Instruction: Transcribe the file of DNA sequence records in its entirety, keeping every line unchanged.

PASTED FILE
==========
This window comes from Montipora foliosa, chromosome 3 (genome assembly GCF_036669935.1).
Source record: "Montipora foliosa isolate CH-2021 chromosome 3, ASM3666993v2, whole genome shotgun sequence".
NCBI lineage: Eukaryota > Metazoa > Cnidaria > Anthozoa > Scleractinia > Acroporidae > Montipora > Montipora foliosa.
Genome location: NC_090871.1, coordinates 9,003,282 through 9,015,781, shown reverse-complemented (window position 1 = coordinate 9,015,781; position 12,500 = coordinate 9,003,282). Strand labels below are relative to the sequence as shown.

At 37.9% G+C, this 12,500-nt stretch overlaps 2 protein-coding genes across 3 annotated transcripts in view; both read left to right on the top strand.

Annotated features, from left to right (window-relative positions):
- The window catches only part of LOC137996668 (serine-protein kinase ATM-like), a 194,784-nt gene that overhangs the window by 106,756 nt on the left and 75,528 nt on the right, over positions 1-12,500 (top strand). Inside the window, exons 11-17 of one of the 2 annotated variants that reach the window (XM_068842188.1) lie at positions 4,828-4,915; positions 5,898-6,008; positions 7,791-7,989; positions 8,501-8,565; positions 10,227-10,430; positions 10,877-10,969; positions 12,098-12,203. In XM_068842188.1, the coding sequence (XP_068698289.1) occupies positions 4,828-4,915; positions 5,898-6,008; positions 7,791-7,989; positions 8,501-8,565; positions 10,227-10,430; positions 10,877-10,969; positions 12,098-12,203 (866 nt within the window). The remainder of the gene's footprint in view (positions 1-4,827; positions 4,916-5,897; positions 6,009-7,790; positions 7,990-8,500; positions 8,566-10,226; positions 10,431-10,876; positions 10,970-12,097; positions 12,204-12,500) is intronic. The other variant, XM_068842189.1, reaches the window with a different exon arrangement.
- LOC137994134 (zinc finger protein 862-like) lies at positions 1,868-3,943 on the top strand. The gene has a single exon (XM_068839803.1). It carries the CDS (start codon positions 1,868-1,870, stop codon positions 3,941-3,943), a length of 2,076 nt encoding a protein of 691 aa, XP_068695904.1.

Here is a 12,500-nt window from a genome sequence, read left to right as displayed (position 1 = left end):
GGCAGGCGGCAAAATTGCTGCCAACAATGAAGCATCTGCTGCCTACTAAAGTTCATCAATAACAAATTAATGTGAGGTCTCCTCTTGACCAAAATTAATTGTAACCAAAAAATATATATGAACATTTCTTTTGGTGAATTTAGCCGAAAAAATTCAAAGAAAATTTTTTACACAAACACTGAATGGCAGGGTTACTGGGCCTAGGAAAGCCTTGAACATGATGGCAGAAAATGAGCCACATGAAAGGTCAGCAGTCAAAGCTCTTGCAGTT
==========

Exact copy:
This window comes from Montipora foliosa, chromosome 3 (genome assembly GCF_036669935.1).
Source record: "Montipora foliosa isolate CH-2021 chromosome 3, ASM3666993v2, whole genome shotgun sequence".
NCBI lineage: Eukaryota > Metazoa > Cnidaria > Anthozoa > Scleractinia > Acroporidae > Montipora > Montipora foliosa.
Genome location: NC_090871.1, coordinates 9,003,282 through 9,015,781, shown reverse-complemented (window position 1 = coordinate 9,015,781; position 12,500 = coordinate 9,003,282). Strand labels below are relative to the sequence as shown.

At 37.9% G+C, this 12,500-nt stretch overlaps 2 protein-coding genes across 3 annotated transcripts in view; both read left to right on the top strand.

Annotated features, from left to right (window-relative positions):
- The window catches only part of LOC137996668 (serine-protein kinase ATM-like), a 194,784-nt gene that overhangs the window by 106,756 nt on the left and 75,528 nt on the right, over positions 1-12,500 (top strand). Inside the window, exons 11-17 of one of the 2 annotated variants that reach the window (XM_068842188.1) lie at positions 4,828-4,915; positions 5,898-6,008; positions 7,791-7,989; positions 8,501-8,565; positions 10,227-10,430; positions 10,877-10,969; positions 12,098-12,203. In XM_068842188.1, the coding sequence (XP_068698289.1) occupies positions 4,828-4,915; positions 5,898-6,008; positions 7,791-7,989; positions 8,501-8,565; positions 10,227-10,430; positions 10,877-10,969; positions 12,098-12,203 (866 nt within the window). The remainder of the gene's footprint in view (positions 1-4,827; positions 4,916-5,897; positions 6,009-7,790; positions 7,990-8,500; positions 8,566-10,226; positions 10,431-10,876; positions 10,970-12,097; positions 12,204-12,500) is intronic. The other variant, XM_068842189.1, reaches the window with a different exon arrangement.
- LOC137994134 (zinc finger protein 862-like) lies at positions 1,868-3,943 on the top strand. The gene has a single exon (XM_068839803.1). It carries the CDS (start codon positions 1,868-1,870, stop codon positions 3,941-3,943), a length of 2,076 nt encoding a protein of 691 aa, XP_068695904.1.

Here is a 12,500-nt window from a genome sequence, read left to right as displayed (position 1 = left end):
GGCAGGCGGCAAAATTGCTGCCAACAATGAAGCATCTGCTGCCTACTAAAGTTCATCAATAACAAATTAATGTGAGGTCTCCTCTTGACCAAAATTAATTGTAACCAAAAAATATATATGAACATTTCTTTTGGTGAATTTAGCCGAAAAAATTCAAAGAAAATTTTTTACACAAACACTGAATGGCAGGGTTACTGGGCCTAGGAAAGCCTTGAACATGATGGCAGAAAATGAGCCACATGAAAGGTCAGCAGTCAAAGCTCTTGCAGTT